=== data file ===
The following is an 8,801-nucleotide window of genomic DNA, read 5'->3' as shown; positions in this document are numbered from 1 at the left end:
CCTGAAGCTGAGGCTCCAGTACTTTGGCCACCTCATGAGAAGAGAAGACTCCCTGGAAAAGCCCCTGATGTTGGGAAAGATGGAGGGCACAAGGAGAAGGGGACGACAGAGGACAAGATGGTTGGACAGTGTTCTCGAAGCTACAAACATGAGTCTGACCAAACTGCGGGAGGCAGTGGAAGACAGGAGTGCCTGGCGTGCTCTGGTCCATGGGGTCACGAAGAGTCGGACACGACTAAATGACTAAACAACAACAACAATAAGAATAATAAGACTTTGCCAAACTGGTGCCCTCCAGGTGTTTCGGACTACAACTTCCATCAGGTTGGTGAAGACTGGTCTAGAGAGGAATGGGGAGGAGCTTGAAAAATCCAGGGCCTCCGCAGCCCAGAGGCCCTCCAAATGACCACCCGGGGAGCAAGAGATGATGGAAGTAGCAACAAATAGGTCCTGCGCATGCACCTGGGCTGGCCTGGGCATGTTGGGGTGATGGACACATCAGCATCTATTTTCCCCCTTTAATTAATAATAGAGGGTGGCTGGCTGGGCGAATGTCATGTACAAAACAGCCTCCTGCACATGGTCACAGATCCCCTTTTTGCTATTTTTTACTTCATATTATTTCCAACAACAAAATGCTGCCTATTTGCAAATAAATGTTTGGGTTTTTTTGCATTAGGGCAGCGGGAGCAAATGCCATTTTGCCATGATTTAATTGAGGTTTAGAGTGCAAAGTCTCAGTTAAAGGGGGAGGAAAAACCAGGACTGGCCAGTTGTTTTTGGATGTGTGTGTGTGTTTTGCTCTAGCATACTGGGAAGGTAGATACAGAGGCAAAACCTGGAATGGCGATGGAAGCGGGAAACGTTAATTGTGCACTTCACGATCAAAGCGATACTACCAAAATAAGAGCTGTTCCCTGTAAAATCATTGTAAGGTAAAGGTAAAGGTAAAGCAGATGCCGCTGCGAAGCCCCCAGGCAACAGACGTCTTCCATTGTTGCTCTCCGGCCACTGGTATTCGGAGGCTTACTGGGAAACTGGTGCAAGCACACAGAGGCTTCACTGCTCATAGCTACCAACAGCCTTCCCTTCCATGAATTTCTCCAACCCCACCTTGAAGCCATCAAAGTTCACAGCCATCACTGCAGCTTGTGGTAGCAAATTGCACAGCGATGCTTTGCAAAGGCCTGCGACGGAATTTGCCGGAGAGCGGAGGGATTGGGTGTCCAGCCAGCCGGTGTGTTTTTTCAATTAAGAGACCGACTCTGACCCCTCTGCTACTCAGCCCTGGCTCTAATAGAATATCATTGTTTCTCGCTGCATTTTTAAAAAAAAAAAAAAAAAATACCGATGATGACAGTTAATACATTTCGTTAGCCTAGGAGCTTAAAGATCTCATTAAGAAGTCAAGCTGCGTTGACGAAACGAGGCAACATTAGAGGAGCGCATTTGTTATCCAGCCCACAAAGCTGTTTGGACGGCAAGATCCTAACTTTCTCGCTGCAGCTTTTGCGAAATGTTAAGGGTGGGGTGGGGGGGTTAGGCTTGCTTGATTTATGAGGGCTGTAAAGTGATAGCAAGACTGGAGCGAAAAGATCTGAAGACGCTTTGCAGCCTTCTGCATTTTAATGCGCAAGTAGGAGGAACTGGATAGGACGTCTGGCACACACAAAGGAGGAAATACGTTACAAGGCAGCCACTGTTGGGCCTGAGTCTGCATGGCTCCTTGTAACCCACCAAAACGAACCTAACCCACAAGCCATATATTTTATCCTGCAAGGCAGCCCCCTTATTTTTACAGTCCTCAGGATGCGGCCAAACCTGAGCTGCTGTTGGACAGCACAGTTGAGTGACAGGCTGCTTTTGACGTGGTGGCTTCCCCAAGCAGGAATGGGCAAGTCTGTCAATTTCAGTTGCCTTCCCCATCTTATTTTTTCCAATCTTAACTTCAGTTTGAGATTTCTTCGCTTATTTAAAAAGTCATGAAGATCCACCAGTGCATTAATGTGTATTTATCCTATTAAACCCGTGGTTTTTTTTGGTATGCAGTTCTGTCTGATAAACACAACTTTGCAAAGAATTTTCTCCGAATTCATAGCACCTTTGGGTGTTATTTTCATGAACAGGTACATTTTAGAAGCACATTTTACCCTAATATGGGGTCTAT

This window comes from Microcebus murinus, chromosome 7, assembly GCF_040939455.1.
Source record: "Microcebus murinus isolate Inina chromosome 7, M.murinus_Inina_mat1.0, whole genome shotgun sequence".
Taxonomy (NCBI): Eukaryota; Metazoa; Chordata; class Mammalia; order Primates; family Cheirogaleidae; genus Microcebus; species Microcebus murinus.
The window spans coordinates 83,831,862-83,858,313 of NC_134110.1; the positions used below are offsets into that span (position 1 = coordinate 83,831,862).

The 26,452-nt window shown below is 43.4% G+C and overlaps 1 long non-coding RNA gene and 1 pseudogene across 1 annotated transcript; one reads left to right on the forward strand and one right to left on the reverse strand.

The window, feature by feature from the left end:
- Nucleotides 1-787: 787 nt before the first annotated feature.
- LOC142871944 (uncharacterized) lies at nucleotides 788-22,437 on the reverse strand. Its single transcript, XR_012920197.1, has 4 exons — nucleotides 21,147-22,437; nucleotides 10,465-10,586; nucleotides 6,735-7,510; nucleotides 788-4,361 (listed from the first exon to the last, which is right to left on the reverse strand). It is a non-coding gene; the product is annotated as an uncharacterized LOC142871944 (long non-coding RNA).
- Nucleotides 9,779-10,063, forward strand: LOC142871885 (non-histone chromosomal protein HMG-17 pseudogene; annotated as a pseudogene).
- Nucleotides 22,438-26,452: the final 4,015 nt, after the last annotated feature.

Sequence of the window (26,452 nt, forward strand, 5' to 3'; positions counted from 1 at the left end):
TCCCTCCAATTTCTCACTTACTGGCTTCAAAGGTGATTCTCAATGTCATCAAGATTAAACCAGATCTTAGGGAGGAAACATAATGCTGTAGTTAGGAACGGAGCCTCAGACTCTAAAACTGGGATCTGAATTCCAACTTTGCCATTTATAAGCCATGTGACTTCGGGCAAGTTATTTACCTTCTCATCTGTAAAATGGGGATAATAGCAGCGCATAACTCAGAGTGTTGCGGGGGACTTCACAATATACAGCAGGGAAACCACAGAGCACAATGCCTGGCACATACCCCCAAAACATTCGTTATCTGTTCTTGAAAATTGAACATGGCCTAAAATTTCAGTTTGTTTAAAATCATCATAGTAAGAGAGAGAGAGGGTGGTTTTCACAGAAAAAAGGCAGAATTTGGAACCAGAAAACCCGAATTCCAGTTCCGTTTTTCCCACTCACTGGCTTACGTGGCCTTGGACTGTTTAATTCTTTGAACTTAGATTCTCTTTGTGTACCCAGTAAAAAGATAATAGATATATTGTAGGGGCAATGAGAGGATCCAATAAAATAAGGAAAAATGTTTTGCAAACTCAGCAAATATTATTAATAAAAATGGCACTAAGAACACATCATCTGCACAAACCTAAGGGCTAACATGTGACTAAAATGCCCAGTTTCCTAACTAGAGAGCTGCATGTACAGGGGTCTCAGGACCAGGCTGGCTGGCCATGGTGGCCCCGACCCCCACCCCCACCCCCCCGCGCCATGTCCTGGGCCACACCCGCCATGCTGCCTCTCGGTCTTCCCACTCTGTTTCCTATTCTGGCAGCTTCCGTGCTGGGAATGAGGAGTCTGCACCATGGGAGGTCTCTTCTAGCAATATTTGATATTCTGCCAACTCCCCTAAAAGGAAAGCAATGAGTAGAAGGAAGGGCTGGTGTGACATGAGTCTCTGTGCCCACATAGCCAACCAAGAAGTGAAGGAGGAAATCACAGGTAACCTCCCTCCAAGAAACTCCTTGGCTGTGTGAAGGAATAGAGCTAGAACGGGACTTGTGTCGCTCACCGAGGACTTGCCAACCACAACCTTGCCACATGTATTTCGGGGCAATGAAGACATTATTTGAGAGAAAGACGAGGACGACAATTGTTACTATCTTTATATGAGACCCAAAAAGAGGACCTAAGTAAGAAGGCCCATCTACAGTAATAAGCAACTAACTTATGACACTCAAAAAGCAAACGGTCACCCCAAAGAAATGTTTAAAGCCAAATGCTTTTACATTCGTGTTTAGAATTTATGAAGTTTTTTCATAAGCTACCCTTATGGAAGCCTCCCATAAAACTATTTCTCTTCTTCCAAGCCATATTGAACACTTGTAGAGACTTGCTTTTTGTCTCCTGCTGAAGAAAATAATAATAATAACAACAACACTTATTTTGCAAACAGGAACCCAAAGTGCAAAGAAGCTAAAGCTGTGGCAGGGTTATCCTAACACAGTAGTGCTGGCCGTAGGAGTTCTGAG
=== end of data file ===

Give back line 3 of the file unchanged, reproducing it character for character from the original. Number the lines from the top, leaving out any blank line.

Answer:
This window comes from Microcebus murinus, chromosome 7, assembly GCF_040939455.1.